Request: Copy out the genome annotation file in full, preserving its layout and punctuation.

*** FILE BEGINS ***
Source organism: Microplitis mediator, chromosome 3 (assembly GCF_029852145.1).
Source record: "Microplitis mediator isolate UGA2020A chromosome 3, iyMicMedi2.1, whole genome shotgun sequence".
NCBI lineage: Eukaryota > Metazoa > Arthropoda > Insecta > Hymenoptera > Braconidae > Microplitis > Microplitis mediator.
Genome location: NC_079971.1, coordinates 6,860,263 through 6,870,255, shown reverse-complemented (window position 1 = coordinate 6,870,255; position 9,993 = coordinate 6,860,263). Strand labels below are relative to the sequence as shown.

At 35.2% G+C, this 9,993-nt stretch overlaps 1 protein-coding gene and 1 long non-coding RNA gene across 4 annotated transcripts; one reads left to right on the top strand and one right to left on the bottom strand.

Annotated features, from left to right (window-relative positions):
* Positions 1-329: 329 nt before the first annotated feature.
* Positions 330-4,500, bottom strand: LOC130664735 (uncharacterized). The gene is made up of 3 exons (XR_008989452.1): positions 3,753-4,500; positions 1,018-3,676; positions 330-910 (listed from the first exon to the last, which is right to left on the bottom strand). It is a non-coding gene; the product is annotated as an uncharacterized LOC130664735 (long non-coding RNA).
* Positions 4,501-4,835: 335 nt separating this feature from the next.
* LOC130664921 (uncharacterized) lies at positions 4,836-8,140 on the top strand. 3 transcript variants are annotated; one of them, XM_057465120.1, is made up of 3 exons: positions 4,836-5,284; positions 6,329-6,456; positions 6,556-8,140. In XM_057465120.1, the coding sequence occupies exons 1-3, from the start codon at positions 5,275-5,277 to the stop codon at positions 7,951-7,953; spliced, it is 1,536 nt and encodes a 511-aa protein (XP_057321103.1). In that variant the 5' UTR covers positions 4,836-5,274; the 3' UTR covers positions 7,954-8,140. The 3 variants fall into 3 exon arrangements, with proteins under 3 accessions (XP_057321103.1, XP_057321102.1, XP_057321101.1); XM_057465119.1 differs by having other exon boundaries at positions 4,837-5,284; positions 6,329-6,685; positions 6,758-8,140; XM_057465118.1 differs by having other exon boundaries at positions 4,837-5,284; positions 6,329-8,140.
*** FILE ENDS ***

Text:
Source organism: Microplitis mediator, chromosome 3 (assembly GCF_029852145.1).
Source record: "Microplitis mediator isolate UGA2020A chromosome 3, iyMicMedi2.1, whole genome shotgun sequence".
NCBI lineage: Eukaryota > Metazoa > Arthropoda > Insecta > Hymenoptera > Braconidae > Microplitis > Microplitis mediator.
Genome location: NC_079971.1, coordinates 6,860,263 through 6,870,255, shown reverse-complemented (window position 1 = coordinate 6,870,255; position 9,993 = coordinate 6,860,263). Strand labels below are relative to the sequence as shown.

At 35.2% G+C, this 9,993-nt stretch overlaps 1 protein-coding gene and 1 long non-coding RNA gene across 4 annotated transcripts; one reads left to right on the top strand and one right to left on the bottom strand.

Annotated features, from left to right (window-relative positions):
* Positions 1-329: 329 nt before the first annotated feature.
* Positions 330-4,500, bottom strand: LOC130664735 (uncharacterized). The gene is made up of 3 exons (XR_008989452.1): positions 3,753-4,500; positions 1,018-3,676; positions 330-910 (listed from the first exon to the last, which is right to left on the bottom strand). It is a non-coding gene; the product is annotated as an uncharacterized LOC130664735 (long non-coding RNA).
* Positions 4,501-4,835: 335 nt separating this feature from the next.
* LOC130664921 (uncharacterized) lies at positions 4,836-8,140 on the top strand. 3 transcript variants are annotated; one of them, XM_057465120.1, is made up of 3 exons: positions 4,836-5,284; positions 6,329-6,456; positions 6,556-8,140. In XM_057465120.1, the coding sequence occupies exons 1-3, from the start codon at positions 5,275-5,277 to the stop codon at positions 7,951-7,953; spliced, it is 1,536 nt and encodes a 511-aa protein (XP_057321103.1). In that variant the 5' UTR covers positions 4,836-5,274; the 3' UTR covers positions 7,954-8,140. The 3 variants fall into 3 exon arrangements, with proteins under 3 accessions (XP_057321103.1, XP_057321102.1, XP_057321101.1); XM_057465119.1 differs by having other exon boundaries at positions 4,837-5,284; positions 6,329-6,685; positions 6,758-8,140; XM_057465118.1 differs by having other exon boundaries at positions 4,837-5,284; positions 6,329-8,140.